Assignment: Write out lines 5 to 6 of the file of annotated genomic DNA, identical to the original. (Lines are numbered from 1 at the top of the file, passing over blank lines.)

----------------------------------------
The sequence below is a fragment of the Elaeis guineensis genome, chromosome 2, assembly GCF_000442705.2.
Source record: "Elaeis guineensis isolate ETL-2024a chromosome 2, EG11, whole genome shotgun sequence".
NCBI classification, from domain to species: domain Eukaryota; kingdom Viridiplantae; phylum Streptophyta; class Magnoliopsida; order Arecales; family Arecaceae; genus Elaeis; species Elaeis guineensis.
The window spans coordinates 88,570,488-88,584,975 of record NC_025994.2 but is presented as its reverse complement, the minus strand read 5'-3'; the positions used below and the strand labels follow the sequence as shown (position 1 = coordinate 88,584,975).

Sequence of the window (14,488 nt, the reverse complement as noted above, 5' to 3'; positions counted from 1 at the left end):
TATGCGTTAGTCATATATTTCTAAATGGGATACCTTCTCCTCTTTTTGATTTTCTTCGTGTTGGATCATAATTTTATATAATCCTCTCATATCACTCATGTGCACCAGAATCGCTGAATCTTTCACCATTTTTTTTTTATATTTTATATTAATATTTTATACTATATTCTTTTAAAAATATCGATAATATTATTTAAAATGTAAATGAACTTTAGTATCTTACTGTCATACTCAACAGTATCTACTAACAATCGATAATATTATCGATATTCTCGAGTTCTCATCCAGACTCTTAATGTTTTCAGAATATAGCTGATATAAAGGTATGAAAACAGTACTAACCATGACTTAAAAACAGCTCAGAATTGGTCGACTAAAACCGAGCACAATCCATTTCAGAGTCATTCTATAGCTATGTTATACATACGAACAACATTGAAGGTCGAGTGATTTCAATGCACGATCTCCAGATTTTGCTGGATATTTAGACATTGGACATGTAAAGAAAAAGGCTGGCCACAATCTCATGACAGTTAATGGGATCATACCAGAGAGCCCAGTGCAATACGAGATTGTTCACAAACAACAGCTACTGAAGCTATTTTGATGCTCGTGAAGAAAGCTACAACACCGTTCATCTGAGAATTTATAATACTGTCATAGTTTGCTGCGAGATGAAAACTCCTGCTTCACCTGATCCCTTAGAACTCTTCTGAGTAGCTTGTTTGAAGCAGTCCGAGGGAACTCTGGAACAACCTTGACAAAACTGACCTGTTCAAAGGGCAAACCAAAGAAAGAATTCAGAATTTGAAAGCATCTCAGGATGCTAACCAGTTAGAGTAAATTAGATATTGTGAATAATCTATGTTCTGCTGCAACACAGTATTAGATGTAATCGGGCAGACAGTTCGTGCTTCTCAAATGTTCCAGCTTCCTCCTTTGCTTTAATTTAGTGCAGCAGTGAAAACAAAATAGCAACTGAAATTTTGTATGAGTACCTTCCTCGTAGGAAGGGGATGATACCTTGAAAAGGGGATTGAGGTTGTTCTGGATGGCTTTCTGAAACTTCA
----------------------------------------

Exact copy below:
Sequence of the window (14,488 nt, the reverse complement as noted above, 5' to 3'; positions counted from 1 at the left end):
TATGCGTTAGTCATATATTTCTAAATGGGATACCTTCTCCTCTTTTTGATTTTCTTCGTGTTGGATCATAATTTTATATAATCCTCTCATATCACTCATGTGCACCAGAATCGCTGAATCTTTCACCATTTTTTTTTTATATTTTATATTAATATTTTATACTATATTCTTTTAAAAATATCGATAATATTATTTAAAATGTAAATGAACTTTAGTATCTTACTGTCATACTCAACAGTATCTACTAACAATCGATAATATTATCGATATTCTCGAGTTCTCATCCAGACTCTTAATGTTTTCAGAATATAGCTGATATAAAGGTATGAAAACAGTACTAACCATGACTTAAAAACAGCTCAGAATTGGTCGACTAAAACCGAGCACAATCCATTTCAGAGTCATTCTATAGCTATGTTATACATACGAACAACATTGAAGGTCGAGTGATTTCAATGCACGATCTCCAGATTTTGCTGGATATTTAGACATTGGACATGTAAAGAAAAAGGCTGGCCACAATCTCATGACAGTTAATGGGATCATACCAGAGAGCCCAGTGCAATACGAGATTGTTCACAAACAACAGCTACTGAAGCTATTTTGATGCTCGTGAAGAAAGCTACAACACCGTTCATCTGAGAATTTATAATACTGTCATAGTTTGCTGCGAGATGAAAACTCCTGCTTCACCTGATCCCTTAGAACTCTTCTGAGTAGCTTGTTTGAAGCAGTCCGAGGGAACTCTGGAACAACCTTGACAAAACTGACCTGTTCAAAGGGCAAACCAAAGAAAGAATTCAGAATTTGAAAGCATCTCAGGATGCTAACCAGTTAGAGTAAATTAGATATTGTGAATAATCTATGTTCTGCTGCAACACAGTATTAGATGTAATCGGGCAGACAGTTCGTGCTTCTCAAATGTTCCAGCTTCCTCCTTTGCTTTAATTTAGTGCAGCAGTGAAAACAAAATAGCAACTGAAATTTTGTATGAGTACCTTCCTCGTAGGAAGGGGATGATACCTTGAAAAGGGGATTGAGGTTGTTCTGGATGGCTTTCTGAAACTTCA